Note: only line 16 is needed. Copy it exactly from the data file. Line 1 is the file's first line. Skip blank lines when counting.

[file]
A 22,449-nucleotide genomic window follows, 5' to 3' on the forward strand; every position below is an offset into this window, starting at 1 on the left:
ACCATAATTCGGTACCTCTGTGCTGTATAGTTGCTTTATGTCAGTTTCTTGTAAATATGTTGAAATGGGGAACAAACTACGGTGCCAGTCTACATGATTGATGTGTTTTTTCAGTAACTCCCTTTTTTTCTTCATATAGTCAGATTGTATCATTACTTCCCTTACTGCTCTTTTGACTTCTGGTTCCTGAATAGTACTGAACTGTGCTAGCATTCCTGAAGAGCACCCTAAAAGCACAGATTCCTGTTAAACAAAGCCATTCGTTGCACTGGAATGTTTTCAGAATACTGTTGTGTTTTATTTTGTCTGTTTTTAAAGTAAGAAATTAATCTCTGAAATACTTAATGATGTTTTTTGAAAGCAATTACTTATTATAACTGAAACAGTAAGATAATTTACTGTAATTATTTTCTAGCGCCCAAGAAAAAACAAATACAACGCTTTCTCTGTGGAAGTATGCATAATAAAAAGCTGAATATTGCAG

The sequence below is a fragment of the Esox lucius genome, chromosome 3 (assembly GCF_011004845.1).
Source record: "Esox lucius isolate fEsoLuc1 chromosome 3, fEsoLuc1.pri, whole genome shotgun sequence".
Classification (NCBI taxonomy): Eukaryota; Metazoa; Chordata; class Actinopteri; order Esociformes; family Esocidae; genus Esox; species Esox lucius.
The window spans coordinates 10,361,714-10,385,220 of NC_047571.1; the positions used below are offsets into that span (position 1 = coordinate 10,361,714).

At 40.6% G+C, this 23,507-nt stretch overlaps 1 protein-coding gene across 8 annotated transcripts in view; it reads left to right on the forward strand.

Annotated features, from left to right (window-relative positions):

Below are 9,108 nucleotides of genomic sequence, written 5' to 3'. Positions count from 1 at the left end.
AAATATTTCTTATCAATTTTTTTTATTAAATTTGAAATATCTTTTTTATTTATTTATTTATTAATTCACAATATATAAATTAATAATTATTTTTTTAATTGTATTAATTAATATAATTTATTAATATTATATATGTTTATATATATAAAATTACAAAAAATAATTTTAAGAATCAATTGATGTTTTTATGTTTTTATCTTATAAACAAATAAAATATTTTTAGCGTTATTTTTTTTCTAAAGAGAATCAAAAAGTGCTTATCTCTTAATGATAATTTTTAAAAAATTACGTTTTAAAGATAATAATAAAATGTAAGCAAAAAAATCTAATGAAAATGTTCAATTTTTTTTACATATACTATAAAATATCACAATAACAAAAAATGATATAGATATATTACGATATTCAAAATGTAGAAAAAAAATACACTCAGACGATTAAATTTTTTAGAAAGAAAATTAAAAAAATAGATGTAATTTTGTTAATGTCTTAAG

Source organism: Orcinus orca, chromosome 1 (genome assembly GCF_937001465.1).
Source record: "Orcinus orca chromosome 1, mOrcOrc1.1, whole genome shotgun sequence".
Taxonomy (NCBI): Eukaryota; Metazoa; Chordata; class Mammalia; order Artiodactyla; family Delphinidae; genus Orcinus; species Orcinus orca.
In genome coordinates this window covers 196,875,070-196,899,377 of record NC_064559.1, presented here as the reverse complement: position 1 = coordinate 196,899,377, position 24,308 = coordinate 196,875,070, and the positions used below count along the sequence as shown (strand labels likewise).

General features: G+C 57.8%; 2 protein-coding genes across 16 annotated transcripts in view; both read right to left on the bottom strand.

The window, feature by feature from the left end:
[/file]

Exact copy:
The window, feature by feature from the left end: